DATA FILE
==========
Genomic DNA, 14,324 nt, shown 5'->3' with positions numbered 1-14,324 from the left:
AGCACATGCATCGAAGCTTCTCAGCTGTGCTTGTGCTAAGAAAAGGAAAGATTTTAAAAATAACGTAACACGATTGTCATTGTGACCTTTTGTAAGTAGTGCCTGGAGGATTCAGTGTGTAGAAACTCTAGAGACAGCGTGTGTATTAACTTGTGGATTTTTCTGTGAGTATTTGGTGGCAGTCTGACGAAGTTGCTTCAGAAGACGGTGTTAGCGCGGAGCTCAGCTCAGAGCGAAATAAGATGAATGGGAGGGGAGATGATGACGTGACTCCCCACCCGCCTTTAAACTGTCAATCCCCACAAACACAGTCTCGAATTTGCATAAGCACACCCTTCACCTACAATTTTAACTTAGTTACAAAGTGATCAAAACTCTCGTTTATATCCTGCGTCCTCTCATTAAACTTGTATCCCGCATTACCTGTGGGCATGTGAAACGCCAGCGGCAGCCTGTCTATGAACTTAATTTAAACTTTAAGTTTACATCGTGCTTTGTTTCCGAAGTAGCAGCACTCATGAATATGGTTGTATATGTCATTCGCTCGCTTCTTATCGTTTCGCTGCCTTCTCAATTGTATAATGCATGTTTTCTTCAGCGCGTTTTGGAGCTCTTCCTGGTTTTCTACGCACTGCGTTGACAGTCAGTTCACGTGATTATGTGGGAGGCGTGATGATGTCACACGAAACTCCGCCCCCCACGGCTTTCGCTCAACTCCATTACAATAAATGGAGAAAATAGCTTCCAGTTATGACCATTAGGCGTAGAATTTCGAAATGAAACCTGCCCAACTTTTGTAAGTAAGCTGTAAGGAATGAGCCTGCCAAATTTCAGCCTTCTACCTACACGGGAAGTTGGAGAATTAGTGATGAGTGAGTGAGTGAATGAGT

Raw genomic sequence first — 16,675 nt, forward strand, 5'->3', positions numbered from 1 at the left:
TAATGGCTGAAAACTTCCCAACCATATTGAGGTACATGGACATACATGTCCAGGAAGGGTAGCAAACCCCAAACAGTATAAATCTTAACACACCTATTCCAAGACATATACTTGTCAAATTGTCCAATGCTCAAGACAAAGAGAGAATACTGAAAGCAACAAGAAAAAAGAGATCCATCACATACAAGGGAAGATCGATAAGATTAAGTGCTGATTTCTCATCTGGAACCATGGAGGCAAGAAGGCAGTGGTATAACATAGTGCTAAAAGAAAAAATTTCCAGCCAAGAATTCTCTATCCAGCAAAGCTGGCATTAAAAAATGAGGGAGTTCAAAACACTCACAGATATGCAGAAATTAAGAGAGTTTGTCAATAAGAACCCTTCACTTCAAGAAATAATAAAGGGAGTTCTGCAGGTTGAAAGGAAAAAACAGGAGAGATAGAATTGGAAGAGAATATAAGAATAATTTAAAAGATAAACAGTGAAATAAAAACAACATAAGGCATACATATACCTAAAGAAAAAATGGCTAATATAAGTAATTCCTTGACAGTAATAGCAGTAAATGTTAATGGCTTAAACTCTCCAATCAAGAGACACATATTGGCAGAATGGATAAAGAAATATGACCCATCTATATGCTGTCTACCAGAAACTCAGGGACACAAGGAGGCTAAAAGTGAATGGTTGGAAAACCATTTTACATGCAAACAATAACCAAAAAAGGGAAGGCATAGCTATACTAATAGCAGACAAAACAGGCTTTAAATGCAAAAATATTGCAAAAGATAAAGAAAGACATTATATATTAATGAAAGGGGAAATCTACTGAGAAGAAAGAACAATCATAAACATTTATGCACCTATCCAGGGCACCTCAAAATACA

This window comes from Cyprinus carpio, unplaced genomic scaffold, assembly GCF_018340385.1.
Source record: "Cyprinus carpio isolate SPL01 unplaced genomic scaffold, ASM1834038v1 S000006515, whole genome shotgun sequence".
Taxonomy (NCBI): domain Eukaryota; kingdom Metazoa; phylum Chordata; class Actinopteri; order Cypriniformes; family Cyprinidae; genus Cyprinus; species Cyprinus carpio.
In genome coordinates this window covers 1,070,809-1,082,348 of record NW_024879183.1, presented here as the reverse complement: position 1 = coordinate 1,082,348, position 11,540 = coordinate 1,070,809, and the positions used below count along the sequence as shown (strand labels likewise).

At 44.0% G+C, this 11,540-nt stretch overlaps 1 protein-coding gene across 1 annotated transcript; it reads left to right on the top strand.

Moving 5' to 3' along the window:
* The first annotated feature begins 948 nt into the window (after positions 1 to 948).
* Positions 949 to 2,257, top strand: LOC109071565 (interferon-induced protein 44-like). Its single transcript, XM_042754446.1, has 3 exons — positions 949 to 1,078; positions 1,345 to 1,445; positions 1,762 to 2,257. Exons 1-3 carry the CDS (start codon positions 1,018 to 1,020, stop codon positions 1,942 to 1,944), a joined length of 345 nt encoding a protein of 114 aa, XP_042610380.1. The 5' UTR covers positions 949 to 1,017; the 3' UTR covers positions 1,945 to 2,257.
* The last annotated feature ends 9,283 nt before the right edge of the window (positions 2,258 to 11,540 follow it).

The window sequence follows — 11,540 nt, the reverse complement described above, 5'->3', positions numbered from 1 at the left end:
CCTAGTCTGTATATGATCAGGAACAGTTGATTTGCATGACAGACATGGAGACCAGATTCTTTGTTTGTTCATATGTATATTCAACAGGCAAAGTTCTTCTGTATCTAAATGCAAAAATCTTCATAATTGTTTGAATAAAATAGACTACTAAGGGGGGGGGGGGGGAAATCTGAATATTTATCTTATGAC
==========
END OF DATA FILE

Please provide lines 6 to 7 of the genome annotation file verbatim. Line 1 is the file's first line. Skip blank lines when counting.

Source record: "Cyprinus carpio isolate SPL01 unplaced genomic scaffold, ASM1834038v1 S000006515, whole genome shotgun sequence".
Taxonomy (NCBI): domain Eukaryota; kingdom Metazoa; phylum Chordata; class Actinopteri; order Cypriniformes; family Cyprinidae; genus Cyprinus; species Cyprinus carpio.